Paul Moses is a former reporter and city editor at Newsday’s New York City edition where he was a key player in a team that won the Pulitzer Prize for Spot News Reporting for a deadly 1991 subway crash. He also reported for The Associated Press and has written for Commonweal, America, The Village Voice, The Wall Street Journal, the New York Daily News, Hechinger Report and elsewhere. A professor of journalism at CUNY-Brooklyn College, he is the author of “The Saint and the Sultan: The Crusades, Islam and Francis of Assisi’s Mission of Peace” (Doubleday, 2009), which won the 2010 Catholic Press Association award for best history book. His most recent book is “An Unlikely Union: The Love-Hate Story of New York’s Irish and Italians” (NYU Press, 2015).
New York may be America’s media capital, but its local coverage has shrunk dramatically in recent years. Amid shrinking revenues, news organizations ranging from wire services like the Associated Press to The New York Daily News have cut back drastically on coverage of courthouses, neighborhoods. Even the great Gray Lady, The New York Times, has beat a strategic retreat from such coverage as it places greater emphasis on national and other types of news. How do those changes affect us? The CUNY Urban Reporting Grant Program asked former AP and Newsday reporter Paul Moses to survey the status of local coverage in New York City. He did so in a two-part series published in The Daily Beast.
Lisa Riordan Seville
Lisa Riordan Seville is an independent investigative reporter whose reporting has appeared on NBC News, WNYC Public Radio, The Nation, Salon.com and the New York Daily News, among other outlets. She is also co-founder and producer of @EverydayIncarceration, an Instagram feed that tells visual stories of the legacy of 40 years of mass incarceration in the U.S. In addition to her grant from the Urban Reporting Program, The Open Society Foundations, the Investigative Fund at The Nation Institute, and the Magnum Foundation have supported her work.
Once a crucial tool for helping low income families find affordable homes in stable neighborhoods, the federal Section 8 housing voucher program has quietly become an anachronism in New York’s housing markets. These days, landlords not only reject applicants with Section 8 certificates, which provide federal funds to supplement rent payments, they are as likely to seek eviction of those who have them. The reason? A red-hot real estate market offers higher rents. This three-part series, in partnership with WNYC Radio and the New York Daily News, was the first to take a close-up look at the winners and losers in the one housing program that Congress still funds.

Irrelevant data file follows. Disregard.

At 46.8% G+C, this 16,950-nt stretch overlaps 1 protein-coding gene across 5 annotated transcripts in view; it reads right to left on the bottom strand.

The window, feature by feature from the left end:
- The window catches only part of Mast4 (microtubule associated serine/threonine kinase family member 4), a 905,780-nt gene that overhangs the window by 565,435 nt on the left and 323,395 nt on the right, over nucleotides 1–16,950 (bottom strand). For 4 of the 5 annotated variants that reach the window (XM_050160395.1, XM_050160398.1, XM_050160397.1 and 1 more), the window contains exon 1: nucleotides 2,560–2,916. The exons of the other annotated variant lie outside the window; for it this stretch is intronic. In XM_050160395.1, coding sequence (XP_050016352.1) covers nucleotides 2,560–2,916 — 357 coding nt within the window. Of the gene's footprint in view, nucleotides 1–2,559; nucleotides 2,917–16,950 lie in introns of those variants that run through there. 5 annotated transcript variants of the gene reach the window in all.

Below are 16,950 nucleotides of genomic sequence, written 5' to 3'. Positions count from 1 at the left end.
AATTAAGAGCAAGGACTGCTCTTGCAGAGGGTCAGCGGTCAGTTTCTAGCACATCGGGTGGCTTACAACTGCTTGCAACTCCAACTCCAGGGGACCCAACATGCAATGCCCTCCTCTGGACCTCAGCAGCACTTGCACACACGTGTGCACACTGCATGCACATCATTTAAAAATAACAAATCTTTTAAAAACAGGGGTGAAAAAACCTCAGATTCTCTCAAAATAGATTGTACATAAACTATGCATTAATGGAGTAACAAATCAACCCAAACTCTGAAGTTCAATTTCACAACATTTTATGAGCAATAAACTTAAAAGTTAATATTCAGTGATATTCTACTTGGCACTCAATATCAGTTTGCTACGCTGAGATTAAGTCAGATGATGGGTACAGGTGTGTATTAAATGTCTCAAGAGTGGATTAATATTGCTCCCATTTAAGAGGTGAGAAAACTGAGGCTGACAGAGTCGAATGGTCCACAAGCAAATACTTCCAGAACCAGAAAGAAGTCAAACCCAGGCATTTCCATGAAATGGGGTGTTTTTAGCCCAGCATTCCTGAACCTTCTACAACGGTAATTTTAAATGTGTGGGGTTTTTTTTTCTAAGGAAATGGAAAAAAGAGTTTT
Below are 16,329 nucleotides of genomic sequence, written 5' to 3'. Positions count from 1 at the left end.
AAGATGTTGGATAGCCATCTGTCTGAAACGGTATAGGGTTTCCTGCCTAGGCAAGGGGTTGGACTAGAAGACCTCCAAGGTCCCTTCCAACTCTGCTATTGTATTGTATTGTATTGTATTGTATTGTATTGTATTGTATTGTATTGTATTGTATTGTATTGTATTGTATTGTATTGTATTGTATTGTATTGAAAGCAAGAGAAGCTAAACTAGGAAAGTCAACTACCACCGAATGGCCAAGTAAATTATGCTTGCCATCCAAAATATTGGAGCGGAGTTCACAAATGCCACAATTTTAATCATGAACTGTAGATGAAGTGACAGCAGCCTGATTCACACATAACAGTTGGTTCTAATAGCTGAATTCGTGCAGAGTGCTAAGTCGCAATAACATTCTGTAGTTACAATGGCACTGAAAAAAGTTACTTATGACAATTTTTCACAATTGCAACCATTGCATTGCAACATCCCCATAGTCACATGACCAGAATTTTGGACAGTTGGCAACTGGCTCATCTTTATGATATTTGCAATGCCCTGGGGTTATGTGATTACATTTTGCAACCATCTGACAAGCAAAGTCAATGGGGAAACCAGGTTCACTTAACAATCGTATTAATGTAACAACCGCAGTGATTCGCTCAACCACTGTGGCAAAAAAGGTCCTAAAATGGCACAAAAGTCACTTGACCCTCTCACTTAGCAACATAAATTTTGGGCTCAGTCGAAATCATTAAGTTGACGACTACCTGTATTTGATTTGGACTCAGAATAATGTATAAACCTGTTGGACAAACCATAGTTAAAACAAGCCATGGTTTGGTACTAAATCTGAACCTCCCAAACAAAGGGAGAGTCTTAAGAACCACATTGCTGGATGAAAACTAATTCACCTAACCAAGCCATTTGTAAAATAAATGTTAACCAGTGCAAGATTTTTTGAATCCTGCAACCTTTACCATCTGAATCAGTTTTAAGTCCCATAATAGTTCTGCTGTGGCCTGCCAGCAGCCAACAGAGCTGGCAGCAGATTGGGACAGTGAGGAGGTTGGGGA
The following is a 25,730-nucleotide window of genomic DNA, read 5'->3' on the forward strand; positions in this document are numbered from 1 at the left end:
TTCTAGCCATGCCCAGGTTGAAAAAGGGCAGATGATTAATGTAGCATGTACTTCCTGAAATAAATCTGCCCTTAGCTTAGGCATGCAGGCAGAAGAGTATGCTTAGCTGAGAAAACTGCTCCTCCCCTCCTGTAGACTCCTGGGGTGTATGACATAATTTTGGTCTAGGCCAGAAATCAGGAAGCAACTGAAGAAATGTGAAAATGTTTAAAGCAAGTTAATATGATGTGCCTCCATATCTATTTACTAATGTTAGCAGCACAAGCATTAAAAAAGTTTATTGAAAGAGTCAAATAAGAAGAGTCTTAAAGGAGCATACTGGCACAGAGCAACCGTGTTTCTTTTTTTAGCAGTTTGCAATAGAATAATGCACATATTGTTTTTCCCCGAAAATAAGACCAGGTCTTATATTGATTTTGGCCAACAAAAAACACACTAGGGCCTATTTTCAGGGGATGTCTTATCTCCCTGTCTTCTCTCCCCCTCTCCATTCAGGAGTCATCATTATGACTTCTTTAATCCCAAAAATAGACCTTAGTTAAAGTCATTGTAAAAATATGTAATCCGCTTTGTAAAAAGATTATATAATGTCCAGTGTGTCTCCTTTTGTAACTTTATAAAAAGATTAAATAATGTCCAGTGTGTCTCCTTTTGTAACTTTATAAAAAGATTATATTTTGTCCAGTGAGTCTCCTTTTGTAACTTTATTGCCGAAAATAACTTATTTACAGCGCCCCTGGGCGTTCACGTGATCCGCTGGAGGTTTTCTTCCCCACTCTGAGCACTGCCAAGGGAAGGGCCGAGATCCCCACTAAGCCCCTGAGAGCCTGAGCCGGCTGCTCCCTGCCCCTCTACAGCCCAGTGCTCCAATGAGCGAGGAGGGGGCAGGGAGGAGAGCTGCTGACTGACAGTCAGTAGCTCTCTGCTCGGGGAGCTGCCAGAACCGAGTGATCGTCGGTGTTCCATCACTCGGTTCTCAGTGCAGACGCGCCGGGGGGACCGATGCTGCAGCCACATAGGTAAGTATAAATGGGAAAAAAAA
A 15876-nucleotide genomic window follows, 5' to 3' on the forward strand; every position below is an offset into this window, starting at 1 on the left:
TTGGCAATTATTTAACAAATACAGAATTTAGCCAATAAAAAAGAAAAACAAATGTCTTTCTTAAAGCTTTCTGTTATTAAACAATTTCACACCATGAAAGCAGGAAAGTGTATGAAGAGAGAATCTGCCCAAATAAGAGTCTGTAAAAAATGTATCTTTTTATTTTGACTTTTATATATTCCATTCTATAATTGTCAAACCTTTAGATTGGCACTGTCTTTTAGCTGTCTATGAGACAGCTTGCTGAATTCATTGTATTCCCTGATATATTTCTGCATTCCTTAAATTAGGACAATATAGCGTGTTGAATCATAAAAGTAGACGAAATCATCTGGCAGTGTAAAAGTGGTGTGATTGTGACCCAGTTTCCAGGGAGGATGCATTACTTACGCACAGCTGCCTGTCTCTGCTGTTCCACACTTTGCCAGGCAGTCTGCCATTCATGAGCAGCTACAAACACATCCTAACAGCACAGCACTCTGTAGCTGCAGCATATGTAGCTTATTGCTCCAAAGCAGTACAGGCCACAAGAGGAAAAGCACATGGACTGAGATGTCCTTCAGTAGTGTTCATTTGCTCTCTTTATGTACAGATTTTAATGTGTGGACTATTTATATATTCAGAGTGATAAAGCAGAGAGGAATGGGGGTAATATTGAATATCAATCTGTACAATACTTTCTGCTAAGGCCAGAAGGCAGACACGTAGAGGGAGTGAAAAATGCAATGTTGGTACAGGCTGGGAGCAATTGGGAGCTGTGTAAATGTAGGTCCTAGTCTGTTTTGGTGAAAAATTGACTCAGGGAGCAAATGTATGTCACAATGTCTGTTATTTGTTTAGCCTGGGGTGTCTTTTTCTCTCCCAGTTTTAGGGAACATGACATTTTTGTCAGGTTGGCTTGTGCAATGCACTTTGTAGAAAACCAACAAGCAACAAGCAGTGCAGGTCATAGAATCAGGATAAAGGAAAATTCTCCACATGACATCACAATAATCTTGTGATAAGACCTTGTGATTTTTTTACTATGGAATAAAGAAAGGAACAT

Losing their Homes is in the Program as Nabes Gentrify
It’s a “Fair” Question
Profits and Pain
Revamping Section 8
Section 8 Housing: ‘We All Deserve the Right Thing’
Section 8 Housing: Poor But Not Impoverished in Hasidic Williamsburg
Section 8 Housing: A New Window After 36 Years
Michael Waldholz has reported on health and science issues for more than 35 years. He was a managing editor at Bloomberg News/Businessweek, and was a writer, editor and bureau chief at the Wall Street Journal where his stories on AIDS medicine won the 1996 Pulitzer Prize for National Reporting. He is the author of “Curing Cancer” and co-author of “Genome.” From 2013 to 2015 he worked for the Gates Foundation producing a reports on health initiatives.
With little forewarning, New York’s largest cooperative health insurance network collapsed in late 2015. Launched under Obamacare as a plan offering low-cost coverage and access to a wide array of providers, Health Republic Insurance was hailed as a new kind of health insurance. But after thousands more enrollees signed up than originally anticipated, and costs soared, the company began to flounder. Three years after it opened its doors, state regulators ordered them closed. What caused this fabulous failure? Waldholz spent three months interviewing providers, health regulators and former Health Republic officials, resulting in a front-page feature for Crain’s New York Business weekly magazine that, as Columbia Journalism Review said, “sums up the sorry tale of a good idea gone terribly wrong.”